From the Center for Retirement Research at Boston College:

For obvious reasons, people who do physically demanding work are prone to injuring themselves on the job and are more likely than office workers to apply for federal disability benefits.

But the question arises, is technology changing this relationship?

We know that technology has led to a decline in manual labor. The blue-collar jobs that remain are also easier to perform when machinery and computers are doing more of the heavy lifting workers used to do. Think of warehouse robots that alleviate the need to lift and carry heavy boxes.

However, new research based on a survey of couples between ages 51 and 61 – a population that is particularly vulnerable to illness and musculoskeletal disabilities – finds no evidence they feel the physical demands on them are lessening. If anything, they said, the requirements for motions like stooping, lifting, or crouching have increased somewhat since the early 1990s.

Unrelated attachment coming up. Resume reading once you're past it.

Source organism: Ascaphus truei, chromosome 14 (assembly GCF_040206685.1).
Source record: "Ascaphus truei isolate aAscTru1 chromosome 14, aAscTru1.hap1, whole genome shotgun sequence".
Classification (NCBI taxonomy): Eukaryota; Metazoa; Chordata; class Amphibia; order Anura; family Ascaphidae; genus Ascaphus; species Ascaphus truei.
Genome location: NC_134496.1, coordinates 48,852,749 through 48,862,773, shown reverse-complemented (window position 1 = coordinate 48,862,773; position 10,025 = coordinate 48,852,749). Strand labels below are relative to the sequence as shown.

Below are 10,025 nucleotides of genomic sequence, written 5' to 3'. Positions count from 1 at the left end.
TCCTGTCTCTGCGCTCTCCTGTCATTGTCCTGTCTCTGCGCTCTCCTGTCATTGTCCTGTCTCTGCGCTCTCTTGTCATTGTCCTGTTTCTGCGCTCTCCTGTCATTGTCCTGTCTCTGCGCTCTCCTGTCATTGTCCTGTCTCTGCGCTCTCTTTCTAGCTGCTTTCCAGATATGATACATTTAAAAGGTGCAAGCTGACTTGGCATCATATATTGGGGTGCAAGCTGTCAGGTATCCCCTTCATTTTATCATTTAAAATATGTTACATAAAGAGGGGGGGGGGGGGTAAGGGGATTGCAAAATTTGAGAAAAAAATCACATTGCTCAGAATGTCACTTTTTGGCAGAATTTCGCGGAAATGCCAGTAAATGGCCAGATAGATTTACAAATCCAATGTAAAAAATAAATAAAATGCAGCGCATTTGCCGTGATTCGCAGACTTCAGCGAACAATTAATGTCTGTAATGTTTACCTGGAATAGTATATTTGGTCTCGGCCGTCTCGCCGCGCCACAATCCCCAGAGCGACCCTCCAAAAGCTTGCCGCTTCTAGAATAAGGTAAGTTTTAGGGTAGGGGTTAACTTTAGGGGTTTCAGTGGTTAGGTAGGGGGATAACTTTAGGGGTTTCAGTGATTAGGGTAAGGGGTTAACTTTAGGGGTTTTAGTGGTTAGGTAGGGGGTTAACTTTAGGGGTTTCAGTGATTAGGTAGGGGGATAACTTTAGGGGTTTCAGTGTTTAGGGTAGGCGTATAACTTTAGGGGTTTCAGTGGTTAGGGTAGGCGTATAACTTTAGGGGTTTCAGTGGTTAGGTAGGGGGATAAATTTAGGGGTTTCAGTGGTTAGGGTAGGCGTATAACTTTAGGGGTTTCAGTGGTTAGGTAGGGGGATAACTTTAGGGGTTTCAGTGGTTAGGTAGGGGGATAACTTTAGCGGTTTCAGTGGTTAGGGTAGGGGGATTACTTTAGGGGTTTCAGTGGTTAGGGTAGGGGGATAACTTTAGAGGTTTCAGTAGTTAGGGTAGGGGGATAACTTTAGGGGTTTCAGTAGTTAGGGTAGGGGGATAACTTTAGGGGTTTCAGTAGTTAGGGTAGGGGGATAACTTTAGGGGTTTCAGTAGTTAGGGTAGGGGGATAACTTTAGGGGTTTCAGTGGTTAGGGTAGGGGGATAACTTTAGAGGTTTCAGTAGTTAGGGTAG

Their perceptions conflict with other studies showing an easing in the demands on blue-collar workers. But those studies are not based on what older people are saying about their jobs but on analyses of an occupational database that rates the intensity of the specific tasks required in each job. One example is how many pounds a warehouse worker must lift and how often that is required.

Technology and Blue-Collar Job Demands are intertwined in complex ways. As technology continues to evolve, it will be interesting to see how the nature of blue-collar jobs changes in response.

 If you’re in NC and want help with your Social Security disability claim, call Hall & Rouse, P.C. at 1-844-425-5347